I have worked for every size business, from my father’s lumberyard, to Virgin Atlantic Airways, to Fortune 500 corporations. While business dynamics vary greatly by size, success today relies on one very important unifying practice—a personal connection.
Travel agents who succeed and thrive, do so because they have formed personal client relationships that transcend a flight, a destination, or each Instagrammable moment.
These agents know their clients at a level that’s very difficult, if not impossible, for large competitors to replicate. This connection goes deeper than whether your clients like the window or aisle seat, red or white wine, or Cancun for New Year’s Eve. Truly successful travel agents make their client feel at home, even when that family is traveling thousands of miles away from it.
I thought about this in August as my middle child departed for college—Myrtle Beach, South Carolina, a 12-hour drive, without I-95 traffic.
Based in New York’s Hudson Valley, we chose to traverse the eastern half of Pennsylvania, through the Maryland panhandle and West Virginia, and then down the Shenandoah Valley to my sister’s farm in the Appalachian foothills. After an overnight visit in Virginia, we drove the final leg to Myrtle Beach, crossing diagonally through North Carolina.
Before our 4-day trip to drop Chris off, I tried to find interesting places along the way by looking at Google Maps and digging deeper into the tourism websites of places on our route, but I was so overwhelmed.
Should I save something like Gettysburg for a longer, more leisurely trip? What are the hotel options in and around Charlottesville, and how does seasonality and the University of Virginia impact rates? When does the ocean start to cool off in Myrtle Beach?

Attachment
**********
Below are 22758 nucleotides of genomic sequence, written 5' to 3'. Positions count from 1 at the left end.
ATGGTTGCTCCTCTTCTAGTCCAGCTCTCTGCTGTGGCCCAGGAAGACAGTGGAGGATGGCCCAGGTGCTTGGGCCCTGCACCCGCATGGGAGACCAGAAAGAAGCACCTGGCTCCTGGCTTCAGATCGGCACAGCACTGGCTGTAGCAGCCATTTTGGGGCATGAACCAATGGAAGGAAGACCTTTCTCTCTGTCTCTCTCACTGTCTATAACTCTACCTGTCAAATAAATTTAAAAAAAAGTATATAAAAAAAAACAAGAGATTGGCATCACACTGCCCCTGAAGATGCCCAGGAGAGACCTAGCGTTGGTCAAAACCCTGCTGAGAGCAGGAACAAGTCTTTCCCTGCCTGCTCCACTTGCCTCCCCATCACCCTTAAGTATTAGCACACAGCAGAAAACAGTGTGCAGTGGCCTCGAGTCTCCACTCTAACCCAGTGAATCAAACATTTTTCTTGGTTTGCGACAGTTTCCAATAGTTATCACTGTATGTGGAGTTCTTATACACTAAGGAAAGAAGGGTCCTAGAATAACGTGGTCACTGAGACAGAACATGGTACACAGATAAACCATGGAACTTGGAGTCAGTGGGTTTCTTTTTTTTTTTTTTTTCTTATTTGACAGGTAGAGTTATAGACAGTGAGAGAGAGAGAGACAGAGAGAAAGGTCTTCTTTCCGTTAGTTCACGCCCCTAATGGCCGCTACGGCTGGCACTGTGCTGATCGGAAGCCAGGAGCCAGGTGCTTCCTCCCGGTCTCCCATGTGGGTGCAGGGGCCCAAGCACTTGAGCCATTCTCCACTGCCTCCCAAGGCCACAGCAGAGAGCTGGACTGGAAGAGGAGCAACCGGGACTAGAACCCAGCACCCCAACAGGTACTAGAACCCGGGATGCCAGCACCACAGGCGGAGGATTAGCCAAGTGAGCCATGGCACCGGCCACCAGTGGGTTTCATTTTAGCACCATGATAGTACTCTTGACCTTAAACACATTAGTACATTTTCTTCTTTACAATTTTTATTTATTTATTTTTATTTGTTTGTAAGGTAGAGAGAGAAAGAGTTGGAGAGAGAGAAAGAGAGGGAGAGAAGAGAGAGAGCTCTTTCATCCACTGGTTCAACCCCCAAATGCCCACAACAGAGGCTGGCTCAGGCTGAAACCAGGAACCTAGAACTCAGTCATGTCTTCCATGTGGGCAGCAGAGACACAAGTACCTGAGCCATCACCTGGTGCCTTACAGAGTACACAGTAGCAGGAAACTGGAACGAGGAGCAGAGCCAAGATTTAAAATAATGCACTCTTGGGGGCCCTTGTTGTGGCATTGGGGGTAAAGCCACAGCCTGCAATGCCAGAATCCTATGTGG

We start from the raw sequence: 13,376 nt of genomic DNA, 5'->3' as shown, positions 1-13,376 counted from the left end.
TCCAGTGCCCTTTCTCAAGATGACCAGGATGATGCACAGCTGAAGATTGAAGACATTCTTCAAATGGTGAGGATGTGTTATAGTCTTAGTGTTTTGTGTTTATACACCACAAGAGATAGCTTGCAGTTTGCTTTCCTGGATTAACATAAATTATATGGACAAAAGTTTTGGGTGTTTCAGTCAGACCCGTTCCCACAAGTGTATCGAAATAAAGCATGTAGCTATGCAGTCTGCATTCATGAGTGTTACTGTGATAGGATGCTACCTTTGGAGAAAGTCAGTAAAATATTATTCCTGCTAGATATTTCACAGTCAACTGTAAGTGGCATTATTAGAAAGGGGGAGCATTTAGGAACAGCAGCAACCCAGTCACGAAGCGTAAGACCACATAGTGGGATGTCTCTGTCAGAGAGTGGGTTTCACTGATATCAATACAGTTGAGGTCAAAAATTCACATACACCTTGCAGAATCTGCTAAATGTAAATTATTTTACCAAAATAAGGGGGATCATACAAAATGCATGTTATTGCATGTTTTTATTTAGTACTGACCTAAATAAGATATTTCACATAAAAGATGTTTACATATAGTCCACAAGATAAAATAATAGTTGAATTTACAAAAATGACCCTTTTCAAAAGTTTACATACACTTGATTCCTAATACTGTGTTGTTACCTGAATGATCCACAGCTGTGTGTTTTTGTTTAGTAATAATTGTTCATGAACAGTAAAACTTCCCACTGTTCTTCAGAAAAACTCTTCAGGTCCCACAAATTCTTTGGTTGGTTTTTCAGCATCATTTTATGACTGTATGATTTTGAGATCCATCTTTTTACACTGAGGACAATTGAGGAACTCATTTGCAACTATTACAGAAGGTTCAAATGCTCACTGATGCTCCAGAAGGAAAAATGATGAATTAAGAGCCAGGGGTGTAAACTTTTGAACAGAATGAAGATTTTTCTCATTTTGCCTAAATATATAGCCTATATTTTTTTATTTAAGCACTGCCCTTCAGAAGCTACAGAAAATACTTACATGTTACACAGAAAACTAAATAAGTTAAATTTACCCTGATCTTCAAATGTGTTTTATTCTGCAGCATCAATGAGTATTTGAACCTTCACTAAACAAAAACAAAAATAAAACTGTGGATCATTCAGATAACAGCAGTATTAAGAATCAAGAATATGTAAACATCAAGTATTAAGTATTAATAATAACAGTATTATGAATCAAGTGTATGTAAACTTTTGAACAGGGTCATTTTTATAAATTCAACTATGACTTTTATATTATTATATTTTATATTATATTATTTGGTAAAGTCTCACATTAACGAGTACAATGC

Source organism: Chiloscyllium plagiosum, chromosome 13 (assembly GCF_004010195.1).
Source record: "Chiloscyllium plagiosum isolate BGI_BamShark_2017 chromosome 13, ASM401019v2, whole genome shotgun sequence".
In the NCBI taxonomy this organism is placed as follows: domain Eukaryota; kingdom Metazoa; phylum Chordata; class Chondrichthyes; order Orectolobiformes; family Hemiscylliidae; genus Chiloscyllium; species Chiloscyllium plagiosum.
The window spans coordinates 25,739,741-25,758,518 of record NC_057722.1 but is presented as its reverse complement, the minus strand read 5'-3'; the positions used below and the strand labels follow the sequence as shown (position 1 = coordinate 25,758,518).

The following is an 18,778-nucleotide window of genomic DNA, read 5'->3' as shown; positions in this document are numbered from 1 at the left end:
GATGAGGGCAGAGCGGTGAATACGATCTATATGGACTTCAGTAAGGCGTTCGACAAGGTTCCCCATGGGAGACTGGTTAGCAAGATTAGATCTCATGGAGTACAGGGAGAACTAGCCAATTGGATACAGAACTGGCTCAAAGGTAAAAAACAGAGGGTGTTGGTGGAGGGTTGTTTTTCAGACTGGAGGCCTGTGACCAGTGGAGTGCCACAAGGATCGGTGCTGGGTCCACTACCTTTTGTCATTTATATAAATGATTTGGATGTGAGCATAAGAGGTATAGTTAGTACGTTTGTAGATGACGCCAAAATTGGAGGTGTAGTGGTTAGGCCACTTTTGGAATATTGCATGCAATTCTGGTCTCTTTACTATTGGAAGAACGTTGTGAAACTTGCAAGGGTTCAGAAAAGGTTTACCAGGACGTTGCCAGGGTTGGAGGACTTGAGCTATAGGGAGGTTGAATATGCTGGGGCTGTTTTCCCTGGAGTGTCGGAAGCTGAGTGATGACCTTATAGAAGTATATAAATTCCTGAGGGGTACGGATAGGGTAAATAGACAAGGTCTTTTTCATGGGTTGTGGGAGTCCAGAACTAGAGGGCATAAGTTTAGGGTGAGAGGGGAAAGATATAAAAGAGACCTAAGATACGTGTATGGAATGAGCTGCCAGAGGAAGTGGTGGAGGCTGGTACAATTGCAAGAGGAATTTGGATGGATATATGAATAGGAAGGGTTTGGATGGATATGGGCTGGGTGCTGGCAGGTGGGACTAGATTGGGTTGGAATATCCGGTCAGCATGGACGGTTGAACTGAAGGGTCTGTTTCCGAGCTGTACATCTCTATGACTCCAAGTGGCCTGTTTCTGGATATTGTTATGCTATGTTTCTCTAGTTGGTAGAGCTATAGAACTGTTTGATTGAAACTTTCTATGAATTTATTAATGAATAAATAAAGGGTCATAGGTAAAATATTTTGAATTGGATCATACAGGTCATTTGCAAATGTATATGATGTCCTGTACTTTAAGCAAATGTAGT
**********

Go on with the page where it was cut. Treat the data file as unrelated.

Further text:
The fact is, there’s too much information out there for a single dad like me to digest. And family travel can be complicated when you’re trying to satisfy multiple wishes.
Big travel corporations try to anticipate a family’s wants and needs through loyalty programs, artificial intelligence and web tracking. But I don’t think they stand a chance against a motivated travel agent fortified by a good customer relationship management (CRM) database.
CRM software today allows travel agents to take all of their customer “data,” and uncover the personal reasons why someone might be traveling soon. It assists agents in recommending a special milestone trip. It connects the dots between a client’s comments about missing elderly parents in another state, and the opportunity for a multi-generational cruise of a lifetime.
My trips back and forth to visit Chris, pick him up and drop him off, won’t produce lucrative agent commissions. But they do afford a great agent the chance to get to know me during a significant milestone in my life—my son maturing into his future self, and our family trying to manage this phase of our evolution. It’s also a chance for me to reconnect with my sister in Virginia, and three brothers in Greensboro.
With the right technology, a great travel agent would be aware of this transformation and think about how they could help us traverse these deeply personal and emotional times, and win a lifetime client.
For more tips on selling family travel from the Family Travel Association, click here.
Recommend magazine has partnered with the Family Travel Association to bring you monthly columns to help travel agents sell family travel. This column was written by Richard D’Ambrosio, communications director of Family Travel Association.